February 4, 2013
Jennifer Nelson
A woman whose ex-husband committed suicide after his scheme to steal money from his employer unraveled must pay back to the company money she received from her husband during and after their marriage, the Indiana Court of Appeals ruled Monday.
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Evidence supports wife entitled to protective order against husband

January 9, 2013
Jennifer Nelson
A Tippecanoe County man appealing the issuance of a protective order against him lost his case before the Indiana Court of Appeals Wednesday. The appellate court concluded that the evidence showed his wife is a victim of domestic violence.
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Possible end of tax credit leaves future renewable energy sources up in the air

December 5, 2012
Dave Stafford
Newton County lawyer Dan Blaney has a blunt reaction to the potential end of a federal subsidy that has enabled the rise of wind energy in his part of the state. “We’re in trouble,” he said.
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Governor appoints Rush’s trial court replacement

November 27, 2012
IL Staff
Gov. Mitch Daniels announced Monday that he has selected Faith Graham to sit as judge of Tippecanoe Superior Court III. She succeeds Loretta Rush, who was appointed to the Indiana Supreme Court in September and joined the high court this month.
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Court names Tippecanoe pro tem judge to replace Rush

November 5, 2012
IL Staff

Senior Judge Thomas K. Milligan will serve as Tippecanoe Superior 3 judge pro tem after Loretta Rush moves from that court to take her seat on the Indiana Supreme Court Nov. 7.

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Court video pilot project will last through 2013

September 27, 2012
Jennifer Nelson
The pilot project announced this summer by the Indiana Supreme Court that includes using video transcripts in three trial courts as the official court record will run through Dec. 31, 2013.
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Loretta Rush is Indiana's next justice

September 26, 2012
Dave Stafford
Colleagues say the Supreme Court appointee brings life balance, temperament and skill to the job.
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Rush named to Indiana Supreme Court

September 14, 2012
Dave Stafford
A judge with a statewide reputation as a leader in juvenile justice was named Friday as Indiana’s 108th Supreme Court justice and the second woman to serve on the high court.
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Pharmacy owner pleads guilty to $3.5M in Medicaid fraud

August 31, 2012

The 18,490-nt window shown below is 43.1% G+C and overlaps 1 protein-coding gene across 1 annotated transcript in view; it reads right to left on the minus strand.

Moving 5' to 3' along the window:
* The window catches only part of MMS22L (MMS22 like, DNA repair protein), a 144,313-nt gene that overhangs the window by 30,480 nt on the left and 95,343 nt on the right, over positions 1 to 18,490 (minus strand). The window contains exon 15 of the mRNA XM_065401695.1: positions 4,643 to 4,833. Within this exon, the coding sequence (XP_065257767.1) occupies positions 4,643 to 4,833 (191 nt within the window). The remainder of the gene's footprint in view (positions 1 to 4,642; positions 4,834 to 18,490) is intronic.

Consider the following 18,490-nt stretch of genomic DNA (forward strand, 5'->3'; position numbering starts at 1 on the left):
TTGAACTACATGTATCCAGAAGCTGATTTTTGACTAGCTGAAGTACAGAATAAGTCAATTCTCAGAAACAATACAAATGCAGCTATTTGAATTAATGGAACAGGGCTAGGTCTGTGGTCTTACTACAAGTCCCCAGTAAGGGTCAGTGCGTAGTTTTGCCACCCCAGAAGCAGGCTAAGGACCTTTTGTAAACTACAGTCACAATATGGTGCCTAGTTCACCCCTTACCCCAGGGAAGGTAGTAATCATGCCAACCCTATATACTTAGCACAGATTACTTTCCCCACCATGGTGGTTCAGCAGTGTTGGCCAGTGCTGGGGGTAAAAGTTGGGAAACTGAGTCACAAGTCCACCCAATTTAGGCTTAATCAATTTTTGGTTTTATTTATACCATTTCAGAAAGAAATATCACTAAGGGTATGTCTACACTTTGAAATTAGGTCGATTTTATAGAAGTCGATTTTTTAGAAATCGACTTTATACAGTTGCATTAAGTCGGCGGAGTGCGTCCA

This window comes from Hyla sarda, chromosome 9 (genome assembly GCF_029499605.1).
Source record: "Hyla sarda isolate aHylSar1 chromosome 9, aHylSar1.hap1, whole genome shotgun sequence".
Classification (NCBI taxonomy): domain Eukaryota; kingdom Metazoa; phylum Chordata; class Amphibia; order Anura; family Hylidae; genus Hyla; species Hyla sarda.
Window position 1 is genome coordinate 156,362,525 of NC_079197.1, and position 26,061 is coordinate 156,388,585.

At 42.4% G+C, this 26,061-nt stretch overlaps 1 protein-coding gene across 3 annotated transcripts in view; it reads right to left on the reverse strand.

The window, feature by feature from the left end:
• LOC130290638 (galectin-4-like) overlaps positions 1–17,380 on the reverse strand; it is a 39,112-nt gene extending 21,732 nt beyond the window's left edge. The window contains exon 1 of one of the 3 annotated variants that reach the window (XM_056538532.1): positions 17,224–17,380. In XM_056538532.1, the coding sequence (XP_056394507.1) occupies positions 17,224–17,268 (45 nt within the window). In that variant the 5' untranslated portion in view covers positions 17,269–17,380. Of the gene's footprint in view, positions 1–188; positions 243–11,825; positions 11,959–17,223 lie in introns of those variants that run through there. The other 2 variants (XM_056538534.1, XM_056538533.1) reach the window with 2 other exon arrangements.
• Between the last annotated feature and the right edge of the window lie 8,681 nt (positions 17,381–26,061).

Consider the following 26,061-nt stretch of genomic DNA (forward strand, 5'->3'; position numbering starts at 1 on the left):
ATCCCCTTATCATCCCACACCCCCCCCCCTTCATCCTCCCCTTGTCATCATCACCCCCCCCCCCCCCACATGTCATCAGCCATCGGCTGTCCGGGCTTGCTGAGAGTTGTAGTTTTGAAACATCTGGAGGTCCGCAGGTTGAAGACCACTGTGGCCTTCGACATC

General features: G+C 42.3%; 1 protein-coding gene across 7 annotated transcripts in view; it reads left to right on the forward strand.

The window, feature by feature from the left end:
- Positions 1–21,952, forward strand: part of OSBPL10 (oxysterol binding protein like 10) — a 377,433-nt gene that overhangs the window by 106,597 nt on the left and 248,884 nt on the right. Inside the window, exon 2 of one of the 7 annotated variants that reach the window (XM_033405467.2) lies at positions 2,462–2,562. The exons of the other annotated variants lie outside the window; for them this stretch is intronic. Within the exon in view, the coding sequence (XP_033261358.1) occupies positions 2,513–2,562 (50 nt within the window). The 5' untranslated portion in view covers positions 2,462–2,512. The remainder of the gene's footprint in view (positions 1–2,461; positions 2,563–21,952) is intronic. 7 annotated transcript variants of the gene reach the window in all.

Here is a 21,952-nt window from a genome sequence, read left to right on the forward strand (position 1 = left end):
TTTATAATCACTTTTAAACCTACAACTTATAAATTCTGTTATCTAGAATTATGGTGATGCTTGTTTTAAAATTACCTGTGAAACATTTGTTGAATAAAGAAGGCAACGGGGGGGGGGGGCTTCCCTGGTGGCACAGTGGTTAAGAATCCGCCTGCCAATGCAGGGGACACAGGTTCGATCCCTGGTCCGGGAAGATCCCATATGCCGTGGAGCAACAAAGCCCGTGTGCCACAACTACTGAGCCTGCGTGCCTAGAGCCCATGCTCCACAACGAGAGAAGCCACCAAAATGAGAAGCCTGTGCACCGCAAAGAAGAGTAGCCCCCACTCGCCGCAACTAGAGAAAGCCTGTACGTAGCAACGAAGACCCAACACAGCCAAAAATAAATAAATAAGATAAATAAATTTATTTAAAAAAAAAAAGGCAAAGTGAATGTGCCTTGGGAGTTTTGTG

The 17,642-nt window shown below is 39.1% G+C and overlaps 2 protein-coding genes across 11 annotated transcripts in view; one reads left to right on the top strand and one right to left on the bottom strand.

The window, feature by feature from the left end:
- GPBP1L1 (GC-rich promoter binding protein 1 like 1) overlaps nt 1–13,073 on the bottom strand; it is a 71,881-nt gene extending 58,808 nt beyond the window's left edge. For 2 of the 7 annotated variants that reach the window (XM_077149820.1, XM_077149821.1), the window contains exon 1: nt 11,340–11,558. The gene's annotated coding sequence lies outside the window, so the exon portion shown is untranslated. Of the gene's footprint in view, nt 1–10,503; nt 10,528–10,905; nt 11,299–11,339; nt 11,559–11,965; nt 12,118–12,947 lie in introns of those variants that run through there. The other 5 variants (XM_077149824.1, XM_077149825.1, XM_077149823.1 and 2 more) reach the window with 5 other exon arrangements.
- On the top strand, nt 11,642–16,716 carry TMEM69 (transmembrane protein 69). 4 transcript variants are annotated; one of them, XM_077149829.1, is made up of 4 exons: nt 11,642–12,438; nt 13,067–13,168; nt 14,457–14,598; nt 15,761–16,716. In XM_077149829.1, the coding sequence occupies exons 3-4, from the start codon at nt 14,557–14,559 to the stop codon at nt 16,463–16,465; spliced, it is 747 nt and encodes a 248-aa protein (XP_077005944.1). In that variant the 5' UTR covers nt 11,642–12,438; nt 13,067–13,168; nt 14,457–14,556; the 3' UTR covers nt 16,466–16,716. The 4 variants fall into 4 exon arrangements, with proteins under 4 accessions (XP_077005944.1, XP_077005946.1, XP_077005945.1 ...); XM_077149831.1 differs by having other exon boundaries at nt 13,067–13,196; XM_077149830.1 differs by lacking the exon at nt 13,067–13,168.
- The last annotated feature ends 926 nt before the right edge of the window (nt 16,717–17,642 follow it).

IL Staff
A West Lafayette pharmacy owner was sentenced to four years and 9 months in federal prison for defrauding the state’s Medicaid program. He was also ordered to repay Medicaid and pay taxes owed.
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  1. It appears the police and prosecutors are allowed to change the rules halfway through the game to suit themselves. I am surprised that the congress has not yet eliminated the right to a trial in cases involving any type of forensic evidence. That would suit their foolish law and order police state views. I say we eliminate the statute of limitations for crimes committed by members of congress and other government employees. Of course they would never do that. They are all corrupt cowards!!!

  2. Poor Judge Brown probably thought that by slavishly serving the godz of the age her violations of 18th century concepts like due process and the rule of law would be overlooked. Mayhaps she was merely a Judge ahead of her time?

  3. in a lawyer discipline case Judge Brown, now removed, was presiding over a hearing about a lawyer accused of the supposedly heinous ethical violation of saying the words "Illegal immigrant." (IN re Barker) http://www.in.gov/judiciary/files/order-discipline-2013-55S00-1008-DI-429.pdf .... I wonder if when we compare the egregious violations of due process by Judge Brown, to her chiding of another lawyer for politically incorrectness, if there are any conclusions to be drawn about what kind of person, what kind of judge, what kind of apparatchik, is busy implementing the agenda of political correctness and making off-limits legit advocacy about an adverse party in a suit whose illegal alien status is relevant? I am just asking the question, the reader can make own conclsuion. Oh wait-- did I use the wrong adjective-- let me rephrase that, um undocumented alien?

  4. of course the bigger questions of whether or not the people want to pay for ANY bussing is off limits, due to the Supreme Court protecting the people from DEMOCRACY. Several decades hence from desegregation and bussing plans and we STILL need to be taking all this taxpayer money to combat mostly-imagined "discrimination" in the most obviously failed social program of the postwar period.

  5. You can put your photos anywhere you like... When someone steals it they know it doesn't belong to them. And, a man getting a divorce is automatically not a nice guy...? That's ridiculous. Since when is need of money a conflict of interest? That would mean that no one should have a job unless they are already financially solvent without a job... A photographer is also under no obligation to use a watermark (again, people know when a photo doesn't belong to them) or provide contact information. Hey, he didn't make it easy for me to pay him so I'll just take it! Well heck, might as well walk out of the grocery store with a cart full of food because the lines are too long and you don't find that convenient. "Only in Indiana." Oh, now you're passing judgement on an entire state... What state do you live in? I need to characterize everyone in your state as ignorant and opinionated. And the final bit of ignorance; assuming a photo anyone would want is lucky and then how much does your camera have to cost to make it a good photo, in your obviously relevant opinion?